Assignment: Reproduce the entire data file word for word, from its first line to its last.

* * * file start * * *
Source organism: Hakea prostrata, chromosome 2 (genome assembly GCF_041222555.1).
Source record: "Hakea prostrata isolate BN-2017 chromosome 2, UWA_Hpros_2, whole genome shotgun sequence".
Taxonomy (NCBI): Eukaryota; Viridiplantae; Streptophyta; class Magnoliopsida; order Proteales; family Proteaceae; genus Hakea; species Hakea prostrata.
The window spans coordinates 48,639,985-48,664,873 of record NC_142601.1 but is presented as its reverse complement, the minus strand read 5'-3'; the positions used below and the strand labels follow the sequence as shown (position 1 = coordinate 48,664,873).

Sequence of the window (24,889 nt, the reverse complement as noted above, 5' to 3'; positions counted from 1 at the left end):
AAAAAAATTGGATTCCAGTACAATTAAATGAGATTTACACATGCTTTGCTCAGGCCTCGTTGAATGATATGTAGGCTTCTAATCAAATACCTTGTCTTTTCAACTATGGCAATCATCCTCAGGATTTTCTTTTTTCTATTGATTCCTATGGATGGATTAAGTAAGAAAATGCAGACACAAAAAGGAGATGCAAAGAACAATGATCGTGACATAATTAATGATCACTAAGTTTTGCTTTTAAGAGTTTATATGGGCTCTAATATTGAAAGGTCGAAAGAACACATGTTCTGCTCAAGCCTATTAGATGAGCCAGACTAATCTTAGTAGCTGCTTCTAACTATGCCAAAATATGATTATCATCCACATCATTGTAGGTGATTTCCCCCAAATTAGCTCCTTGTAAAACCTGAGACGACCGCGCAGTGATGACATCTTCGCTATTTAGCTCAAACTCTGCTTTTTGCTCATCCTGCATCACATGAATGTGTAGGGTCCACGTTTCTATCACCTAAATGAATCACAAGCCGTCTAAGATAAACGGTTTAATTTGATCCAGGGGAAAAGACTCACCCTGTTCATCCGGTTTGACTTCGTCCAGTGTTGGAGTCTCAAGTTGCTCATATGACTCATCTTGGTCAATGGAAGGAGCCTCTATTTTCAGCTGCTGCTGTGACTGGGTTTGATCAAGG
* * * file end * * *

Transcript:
Source organism: Hakea prostrata, chromosome 2 (genome assembly GCF_041222555.1).
Source record: "Hakea prostrata isolate BN-2017 chromosome 2, UWA_Hpros_2, whole genome shotgun sequence".
Taxonomy (NCBI): Eukaryota; Viridiplantae; Streptophyta; class Magnoliopsida; order Proteales; family Proteaceae; genus Hakea; species Hakea prostrata.
The window spans coordinates 48,639,985-48,664,873 of record NC_142601.1 but is presented as its reverse complement, the minus strand read 5'-3'; the positions used below and the strand labels follow the sequence as shown (position 1 = coordinate 48,664,873).

Sequence of the window (24,889 nt, the reverse complement as noted above, 5' to 3'; positions counted from 1 at the left end):
AAAAAAATTGGATTCCAGTACAATTAAATGAGATTTACACATGCTTTGCTCAGGCCTCGTTGAATGATATGTAGGCTTCTAATCAAATACCTTGTCTTTTCAACTATGGCAATCATCCTCAGGATTTTCTTTTTTCTATTGATTCCTATGGATGGATTAAGTAAGAAAATGCAGACACAAAAAGGAGATGCAAAGAACAATGATCGTGACATAATTAATGATCACTAAGTTTTGCTTTTAAGAGTTTATATGGGCTCTAATATTGAAAGGTCGAAAGAACACATGTTCTGCTCAAGCCTATTAGATGAGCCAGACTAATCTTAGTAGCTGCTTCTAACTATGCCAAAATATGATTATCATCCACATCATTGTAGGTGATTTCCCCCAAATTAGCTCCTTGTAAAACCTGAGACGACCGCGCAGTGATGACATCTTCGCTATTTAGCTCAAACTCTGCTTTTTGCTCATCCTGCATCACATGAATGTGTAGGGTCCACGTTTCTATCACCTAAATGAATCACAAGCCGTCTAAGATAAACGGTTTAATTTGATCCAGGGGAAAAGACTCACCCTGTTCATCCGGTTTGACTTCGTCCAGTGTTGGAGTCTCAAGTTGCTCATATGACTCATCTTGGTCAATGGAAGGAGCCTCTATTTTCAGCTGCTGCTGTGACTGGGTTTGATCAAGG